If Social Security (SSA), Veterans Affairs (VA), and state courts find that adults are incapacitated, they appoint federal fiduciaries and court-appointed guardians to make decisions on their behalf. Incapacity is often associated with old age, so if these arrangements are not overseen, older adults could be vulnerable to financial exploitation. This report assesses (1) SSA, VA, and state court procedures for screening potential fiduciaries and guardians; (2) SSA, VA, and state court fiduciary and guardian monitoring; (3) information sharing between SSA and VA and between each agency and state courts; and (4) federal support for court oversight of guardians. GAO interviewed federal and court officials and experts, and reviewed federal laws, regulations, and policies, and others' compilations of state guardianship laws.
SSA, VA, and state courts have screening procedures for ensuring that fiduciaries and guardians are suitable. SSA and VA strive to prevent individuals who have misused beneficiaries' payments from serving again, and each is currently developing an automated system that will enhance its ability to compile and maintain information about misuse of benefits by fiduciaries. Similarly, according to the AARP Public Policy Institute, laws in most states require courts to follow certain procedures for screening guardians. However, only 13 states conduct criminal background checks on all potential guardians.
There are also statutes and regulations requiring SSA and VA to monitor fiduciary performance. Fiduciaries in each agency must periodically report on their responsibilities. Similarly, most states require courts to obtain annual reports from guardians. There is evidence that guardianship monitoring by state courts, however, needs improving, and promising practices have been proposed to strengthen it. Given limited resources for monitoring, courts may be reluctant to invest in these practices without evidence of their feasibility and effectiveness from projects designed to evaluate these practices.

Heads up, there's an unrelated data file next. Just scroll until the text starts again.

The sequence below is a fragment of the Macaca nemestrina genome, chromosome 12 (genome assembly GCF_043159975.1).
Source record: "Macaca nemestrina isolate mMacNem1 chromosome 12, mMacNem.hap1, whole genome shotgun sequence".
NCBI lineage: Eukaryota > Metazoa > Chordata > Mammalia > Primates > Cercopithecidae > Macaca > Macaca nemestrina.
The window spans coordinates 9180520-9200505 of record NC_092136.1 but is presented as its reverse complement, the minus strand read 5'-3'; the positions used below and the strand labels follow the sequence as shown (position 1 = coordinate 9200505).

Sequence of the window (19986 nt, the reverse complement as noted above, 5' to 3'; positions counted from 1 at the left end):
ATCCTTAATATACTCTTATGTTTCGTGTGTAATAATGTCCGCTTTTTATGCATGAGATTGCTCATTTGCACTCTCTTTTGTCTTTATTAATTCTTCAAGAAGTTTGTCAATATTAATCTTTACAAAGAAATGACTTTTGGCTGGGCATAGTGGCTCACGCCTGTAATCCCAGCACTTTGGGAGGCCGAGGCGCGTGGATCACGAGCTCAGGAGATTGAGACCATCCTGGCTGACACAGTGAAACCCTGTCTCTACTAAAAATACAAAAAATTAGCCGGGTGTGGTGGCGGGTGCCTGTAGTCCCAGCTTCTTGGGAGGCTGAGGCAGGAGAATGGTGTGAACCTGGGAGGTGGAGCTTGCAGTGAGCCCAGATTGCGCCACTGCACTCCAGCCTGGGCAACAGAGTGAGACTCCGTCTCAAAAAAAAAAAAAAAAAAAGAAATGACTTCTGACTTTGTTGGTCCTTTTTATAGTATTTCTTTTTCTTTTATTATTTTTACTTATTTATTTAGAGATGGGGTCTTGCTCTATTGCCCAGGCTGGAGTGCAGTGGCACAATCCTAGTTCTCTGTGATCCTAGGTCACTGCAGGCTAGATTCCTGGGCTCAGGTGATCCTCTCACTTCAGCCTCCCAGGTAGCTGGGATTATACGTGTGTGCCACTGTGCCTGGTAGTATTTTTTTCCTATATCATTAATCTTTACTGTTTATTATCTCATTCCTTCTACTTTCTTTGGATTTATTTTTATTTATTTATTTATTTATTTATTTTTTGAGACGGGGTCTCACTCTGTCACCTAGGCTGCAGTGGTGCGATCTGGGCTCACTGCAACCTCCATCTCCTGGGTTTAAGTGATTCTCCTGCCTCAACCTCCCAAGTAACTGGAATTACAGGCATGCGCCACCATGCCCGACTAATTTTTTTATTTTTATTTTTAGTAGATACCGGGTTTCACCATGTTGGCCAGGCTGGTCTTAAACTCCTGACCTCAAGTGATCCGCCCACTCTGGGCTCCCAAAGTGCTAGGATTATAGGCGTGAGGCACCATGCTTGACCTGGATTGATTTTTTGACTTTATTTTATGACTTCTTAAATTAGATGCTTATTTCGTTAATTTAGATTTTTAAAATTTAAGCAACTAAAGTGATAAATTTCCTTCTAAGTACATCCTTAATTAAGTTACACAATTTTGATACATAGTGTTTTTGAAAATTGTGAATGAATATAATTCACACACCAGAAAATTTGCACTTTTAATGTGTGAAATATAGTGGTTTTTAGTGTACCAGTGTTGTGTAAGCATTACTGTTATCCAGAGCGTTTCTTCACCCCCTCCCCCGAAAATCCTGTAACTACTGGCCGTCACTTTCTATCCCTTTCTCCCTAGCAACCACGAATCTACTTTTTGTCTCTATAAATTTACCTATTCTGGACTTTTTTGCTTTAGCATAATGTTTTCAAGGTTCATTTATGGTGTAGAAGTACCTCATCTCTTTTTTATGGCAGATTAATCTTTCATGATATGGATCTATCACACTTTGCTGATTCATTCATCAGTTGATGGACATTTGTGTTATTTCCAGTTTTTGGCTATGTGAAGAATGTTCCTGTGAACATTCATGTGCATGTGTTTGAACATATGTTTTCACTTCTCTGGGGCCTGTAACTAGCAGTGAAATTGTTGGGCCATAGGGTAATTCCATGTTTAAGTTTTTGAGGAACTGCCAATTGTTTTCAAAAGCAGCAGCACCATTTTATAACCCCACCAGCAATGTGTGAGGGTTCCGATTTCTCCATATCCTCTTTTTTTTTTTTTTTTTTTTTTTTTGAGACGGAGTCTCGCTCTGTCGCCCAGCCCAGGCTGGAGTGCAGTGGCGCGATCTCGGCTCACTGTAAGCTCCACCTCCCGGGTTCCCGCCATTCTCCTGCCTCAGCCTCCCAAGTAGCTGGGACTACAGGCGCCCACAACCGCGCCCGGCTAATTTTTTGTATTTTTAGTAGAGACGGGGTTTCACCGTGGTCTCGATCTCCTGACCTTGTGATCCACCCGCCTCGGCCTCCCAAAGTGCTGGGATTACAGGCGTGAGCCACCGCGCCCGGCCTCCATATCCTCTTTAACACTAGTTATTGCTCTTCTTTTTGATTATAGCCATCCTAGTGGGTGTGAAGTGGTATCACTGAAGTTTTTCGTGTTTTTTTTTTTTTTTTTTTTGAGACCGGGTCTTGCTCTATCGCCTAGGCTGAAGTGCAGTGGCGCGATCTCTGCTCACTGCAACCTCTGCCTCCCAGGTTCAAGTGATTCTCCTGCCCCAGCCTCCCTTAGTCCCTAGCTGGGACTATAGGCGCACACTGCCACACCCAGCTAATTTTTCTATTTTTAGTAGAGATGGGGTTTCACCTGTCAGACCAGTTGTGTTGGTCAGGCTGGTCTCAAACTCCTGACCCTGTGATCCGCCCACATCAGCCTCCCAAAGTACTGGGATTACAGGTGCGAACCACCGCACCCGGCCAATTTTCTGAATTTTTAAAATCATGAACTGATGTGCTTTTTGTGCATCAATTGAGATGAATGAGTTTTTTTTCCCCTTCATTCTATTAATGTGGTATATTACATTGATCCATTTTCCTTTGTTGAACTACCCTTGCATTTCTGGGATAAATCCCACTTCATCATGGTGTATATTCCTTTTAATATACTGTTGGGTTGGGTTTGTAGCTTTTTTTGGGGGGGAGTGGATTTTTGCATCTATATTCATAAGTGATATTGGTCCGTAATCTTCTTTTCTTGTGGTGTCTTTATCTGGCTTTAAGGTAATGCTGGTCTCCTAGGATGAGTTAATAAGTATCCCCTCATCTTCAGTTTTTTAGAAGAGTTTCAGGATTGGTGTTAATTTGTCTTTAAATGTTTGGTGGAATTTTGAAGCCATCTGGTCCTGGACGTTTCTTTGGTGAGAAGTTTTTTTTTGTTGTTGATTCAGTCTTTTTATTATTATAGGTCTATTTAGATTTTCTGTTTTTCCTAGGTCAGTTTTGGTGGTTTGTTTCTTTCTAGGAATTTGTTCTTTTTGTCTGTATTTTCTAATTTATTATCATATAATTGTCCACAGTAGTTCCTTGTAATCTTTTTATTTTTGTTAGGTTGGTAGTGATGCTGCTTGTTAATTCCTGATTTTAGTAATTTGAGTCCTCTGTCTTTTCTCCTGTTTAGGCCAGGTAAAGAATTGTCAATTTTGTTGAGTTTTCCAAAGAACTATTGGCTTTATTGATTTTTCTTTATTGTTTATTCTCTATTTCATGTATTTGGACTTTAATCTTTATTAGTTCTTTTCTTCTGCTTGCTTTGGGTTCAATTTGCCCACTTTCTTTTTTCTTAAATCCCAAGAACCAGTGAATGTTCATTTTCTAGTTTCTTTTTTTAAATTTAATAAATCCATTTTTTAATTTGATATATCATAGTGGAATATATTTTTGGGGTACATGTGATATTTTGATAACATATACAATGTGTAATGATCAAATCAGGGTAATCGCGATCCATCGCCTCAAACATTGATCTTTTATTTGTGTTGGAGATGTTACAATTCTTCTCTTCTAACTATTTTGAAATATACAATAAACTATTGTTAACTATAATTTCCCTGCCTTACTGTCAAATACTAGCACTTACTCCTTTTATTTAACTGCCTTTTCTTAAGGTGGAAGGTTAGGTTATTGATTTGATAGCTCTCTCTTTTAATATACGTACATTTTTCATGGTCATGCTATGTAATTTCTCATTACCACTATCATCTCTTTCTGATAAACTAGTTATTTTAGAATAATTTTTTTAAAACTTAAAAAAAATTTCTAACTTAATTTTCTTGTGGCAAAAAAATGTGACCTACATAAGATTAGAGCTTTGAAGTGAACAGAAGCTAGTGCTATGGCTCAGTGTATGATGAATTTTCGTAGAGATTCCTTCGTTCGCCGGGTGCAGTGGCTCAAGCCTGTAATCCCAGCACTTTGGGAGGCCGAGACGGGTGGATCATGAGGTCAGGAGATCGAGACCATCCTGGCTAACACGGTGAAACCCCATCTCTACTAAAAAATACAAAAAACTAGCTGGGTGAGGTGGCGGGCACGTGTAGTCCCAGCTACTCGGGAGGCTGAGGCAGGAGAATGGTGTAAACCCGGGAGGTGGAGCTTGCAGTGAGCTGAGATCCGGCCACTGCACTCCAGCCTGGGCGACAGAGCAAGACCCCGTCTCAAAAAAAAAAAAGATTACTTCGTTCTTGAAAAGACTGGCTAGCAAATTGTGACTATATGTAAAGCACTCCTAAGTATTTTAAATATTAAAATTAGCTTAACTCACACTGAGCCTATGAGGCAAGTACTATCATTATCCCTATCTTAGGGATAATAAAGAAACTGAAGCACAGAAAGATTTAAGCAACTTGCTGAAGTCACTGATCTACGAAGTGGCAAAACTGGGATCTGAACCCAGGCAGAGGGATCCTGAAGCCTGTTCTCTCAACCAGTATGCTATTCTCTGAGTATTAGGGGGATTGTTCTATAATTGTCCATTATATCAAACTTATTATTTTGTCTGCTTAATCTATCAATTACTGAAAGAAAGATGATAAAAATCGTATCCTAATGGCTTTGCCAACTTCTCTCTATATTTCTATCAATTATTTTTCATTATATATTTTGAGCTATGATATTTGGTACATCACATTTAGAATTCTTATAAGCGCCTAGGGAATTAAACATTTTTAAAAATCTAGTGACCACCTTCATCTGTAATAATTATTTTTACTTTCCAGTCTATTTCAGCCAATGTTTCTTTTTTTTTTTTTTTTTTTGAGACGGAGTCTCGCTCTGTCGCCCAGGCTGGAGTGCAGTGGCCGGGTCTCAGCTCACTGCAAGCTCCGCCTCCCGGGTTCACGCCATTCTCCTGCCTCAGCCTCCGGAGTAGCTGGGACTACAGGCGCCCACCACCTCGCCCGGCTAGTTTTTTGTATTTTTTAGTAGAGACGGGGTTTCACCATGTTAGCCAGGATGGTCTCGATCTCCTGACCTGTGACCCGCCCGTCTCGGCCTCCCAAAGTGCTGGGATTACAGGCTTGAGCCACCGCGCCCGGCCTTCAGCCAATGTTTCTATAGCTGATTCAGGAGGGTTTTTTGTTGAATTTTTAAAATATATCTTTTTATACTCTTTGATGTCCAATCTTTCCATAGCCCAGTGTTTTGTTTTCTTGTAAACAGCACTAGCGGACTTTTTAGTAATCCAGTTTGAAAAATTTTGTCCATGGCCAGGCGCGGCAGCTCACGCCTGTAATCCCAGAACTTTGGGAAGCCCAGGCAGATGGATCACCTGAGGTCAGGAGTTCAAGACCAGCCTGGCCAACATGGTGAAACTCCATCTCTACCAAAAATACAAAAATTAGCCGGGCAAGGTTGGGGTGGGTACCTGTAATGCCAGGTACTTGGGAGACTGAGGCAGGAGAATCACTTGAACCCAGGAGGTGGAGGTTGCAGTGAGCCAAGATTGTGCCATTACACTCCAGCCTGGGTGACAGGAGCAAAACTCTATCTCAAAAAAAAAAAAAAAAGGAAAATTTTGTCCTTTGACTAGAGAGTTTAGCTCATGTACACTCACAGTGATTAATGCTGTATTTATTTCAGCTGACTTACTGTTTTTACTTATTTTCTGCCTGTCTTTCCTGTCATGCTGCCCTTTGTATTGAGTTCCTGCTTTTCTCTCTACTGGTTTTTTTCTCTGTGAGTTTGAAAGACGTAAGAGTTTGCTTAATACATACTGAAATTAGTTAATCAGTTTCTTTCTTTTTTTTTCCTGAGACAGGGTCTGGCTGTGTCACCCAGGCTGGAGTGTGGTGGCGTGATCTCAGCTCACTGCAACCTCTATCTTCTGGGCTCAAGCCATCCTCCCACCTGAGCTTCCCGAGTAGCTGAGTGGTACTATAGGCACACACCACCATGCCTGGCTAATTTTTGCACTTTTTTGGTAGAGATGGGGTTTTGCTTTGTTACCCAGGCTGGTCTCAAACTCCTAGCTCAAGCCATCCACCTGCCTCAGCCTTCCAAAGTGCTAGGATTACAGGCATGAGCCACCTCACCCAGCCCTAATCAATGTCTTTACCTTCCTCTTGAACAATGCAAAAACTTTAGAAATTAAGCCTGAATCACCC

Gaps in information sharing may adversely affect incapacitated adults. When VA and SSA have incapacitated beneficiaries in common, sharing certain information about them could enhance each agency's ability to protect the interests of these beneficiaries. While SSA and VA do not systematically share such information, VA can obtain such information from SSA on a case-by-base basis. SSA officials indicated, however, that obtaining similar information from VA may not be cost-effective given the relatively small proportion of SSA beneficiaries who also collect VA benefits. It is also in the best interest of incapacitated beneficiaries for federal agencies to disclose certain information about these beneficiaries and their fiduciaries to state courts. National organizations representing elder law attorneys and advocating for elder rights have noted that courts have difficulty obtaining such information when it is needed, particularly from SSA.
The federal government has a history of funding technical assistance and training related to guardianship for state courts, primarily through the AoA within HHS. In 2008, AoA established the National Legal Resource Center (NLRC) to support improvements in legal assistance for older adults and to support elder rights protections. Among its other projects, NLRC has supported an evaluation of Utah's public guardian program. Because of the federal government's activities in this area, it is well positioned and has an opportunity to lead in ensuring the rights of incapacitated adults with court-appointed guardians by supporting evaluations of promising court monitoring practices.
The Department of Health and Human Services (HHS) should consider funding evaluations of practices for monitoring guardians, and HHS agreed that the Administration on Aging (AoA) has the authority to take such action.
GAO also believes SSA should determine how it can, under current law, disclose certain information about beneficiaries and fiduciaries to state courts, upon request.
SSA disagreed and asserted that Privacy Act limitations prevent sharing this information with state courts. Given SSA's position, it should take whatever measures necessary to allow it to do so, including proposing legislative changes.
Recommendations for Executive Action
|Social Security Administration||1. To help state courts fulfill their role in appointing guardians for incapacitated adults, the Commissioner of SSA should take whatever measures necessary to allow it to disclose certain information about SSA beneficiaries and fiduciaries to state courts, upon request, including proposing legislative changes needed to allow it to do so.|
|Department of Health and Human Services||2. To help state courts more effectively monitor guardianships, the Secretary of HHS should direct AoA to consider supporting the development, implementation, and dissemination of a limited number of pilot projects to evaluate the feasibility, cost, and effectiveness of one or more generally accepted promising practices for improving court monitoring of guardians.|